How to set up a local copy of your WordPress blog

WordPress logoWhy might you want to do this?

This is how I managed to keep my blog up to date while I was “on the road” over the last year, even when I didn’t have access to the internet. As long as I had power (which was not always a given), I was able to compose drafts (usually in a text editor), edit photos (in GIMP), and then layout/revise posts (in my local copy of WordPress). When I was ready to publish, and had access to the internet, it was a trivial process of uploading the photos (via SSH), copy-and-pasting the text over, and pressing “Publish”.

In fact I found it so much faster to compose and revise posts locally, that I’ve continued to use this set up even after returning to fast internet connections. Think about how many times you’ve hit that “Save Draft” button and waited for WordPress to “return” so you could reload the post preview tab—and you probably understand what I mean.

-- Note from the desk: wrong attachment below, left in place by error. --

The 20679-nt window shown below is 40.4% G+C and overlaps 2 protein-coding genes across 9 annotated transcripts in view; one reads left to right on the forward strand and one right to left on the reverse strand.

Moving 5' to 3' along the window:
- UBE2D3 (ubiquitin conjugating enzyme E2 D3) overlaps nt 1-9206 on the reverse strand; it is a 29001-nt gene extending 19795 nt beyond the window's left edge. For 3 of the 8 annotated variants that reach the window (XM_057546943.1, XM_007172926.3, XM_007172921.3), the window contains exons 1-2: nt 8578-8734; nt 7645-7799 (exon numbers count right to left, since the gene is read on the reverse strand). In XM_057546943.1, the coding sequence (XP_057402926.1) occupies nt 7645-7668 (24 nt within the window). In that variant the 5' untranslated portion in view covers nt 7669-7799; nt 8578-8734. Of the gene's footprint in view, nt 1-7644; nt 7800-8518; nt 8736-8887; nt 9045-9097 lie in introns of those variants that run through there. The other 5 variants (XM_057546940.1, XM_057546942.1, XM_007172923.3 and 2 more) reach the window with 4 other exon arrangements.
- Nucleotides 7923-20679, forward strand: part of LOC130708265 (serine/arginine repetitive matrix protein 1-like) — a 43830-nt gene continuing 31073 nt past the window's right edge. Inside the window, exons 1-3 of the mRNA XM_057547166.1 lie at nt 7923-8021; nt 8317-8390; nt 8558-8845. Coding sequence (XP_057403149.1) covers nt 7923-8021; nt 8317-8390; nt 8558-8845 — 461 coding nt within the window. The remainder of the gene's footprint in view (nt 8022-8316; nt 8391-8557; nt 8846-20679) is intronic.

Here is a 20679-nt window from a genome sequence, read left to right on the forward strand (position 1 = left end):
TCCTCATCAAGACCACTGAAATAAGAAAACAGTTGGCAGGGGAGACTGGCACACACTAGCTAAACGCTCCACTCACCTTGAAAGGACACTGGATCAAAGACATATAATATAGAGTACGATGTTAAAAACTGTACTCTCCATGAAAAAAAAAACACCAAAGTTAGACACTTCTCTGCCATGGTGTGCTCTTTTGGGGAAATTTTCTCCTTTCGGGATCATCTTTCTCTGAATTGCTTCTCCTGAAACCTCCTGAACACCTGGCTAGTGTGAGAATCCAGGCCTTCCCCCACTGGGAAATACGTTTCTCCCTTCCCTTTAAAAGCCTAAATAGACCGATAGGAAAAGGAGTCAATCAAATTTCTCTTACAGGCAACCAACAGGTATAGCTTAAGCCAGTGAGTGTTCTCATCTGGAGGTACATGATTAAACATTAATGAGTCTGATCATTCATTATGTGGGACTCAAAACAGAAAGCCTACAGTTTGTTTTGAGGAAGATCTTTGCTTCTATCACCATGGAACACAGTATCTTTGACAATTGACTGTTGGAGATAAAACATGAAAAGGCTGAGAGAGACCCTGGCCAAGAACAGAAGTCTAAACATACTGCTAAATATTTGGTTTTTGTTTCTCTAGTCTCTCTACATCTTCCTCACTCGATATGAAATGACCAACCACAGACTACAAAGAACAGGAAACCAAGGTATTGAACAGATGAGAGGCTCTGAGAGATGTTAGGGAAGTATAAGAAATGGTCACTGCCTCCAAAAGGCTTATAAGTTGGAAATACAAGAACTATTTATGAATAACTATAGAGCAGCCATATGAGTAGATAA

The steps I describe are based on my past experience of setting up a local web development environment on my laptop. Of course I ran into a few gotchas along the way, so I documented the process here for future reference. I don’t necessarily recommend this approach for everyone, but I figured it might offer some interesting insight into how I do things.

Create a fake domain name for your local blog

In the file /etc/hosts, add a line for the name you want to access your blog locally with. For example, if your blog lives at, consider using “example” as the local hostname. This will allow you to access the local copy of your blog as http://example/ in your web browser.    example

Install key LAMP components

A minimum you’ll want Apache, MySQL (client and server), and PHP. You’ll also want to enable the userdir and rewrite modules. My post, Setting up a nice LAMP development environment on Ubuntu covers this nicely.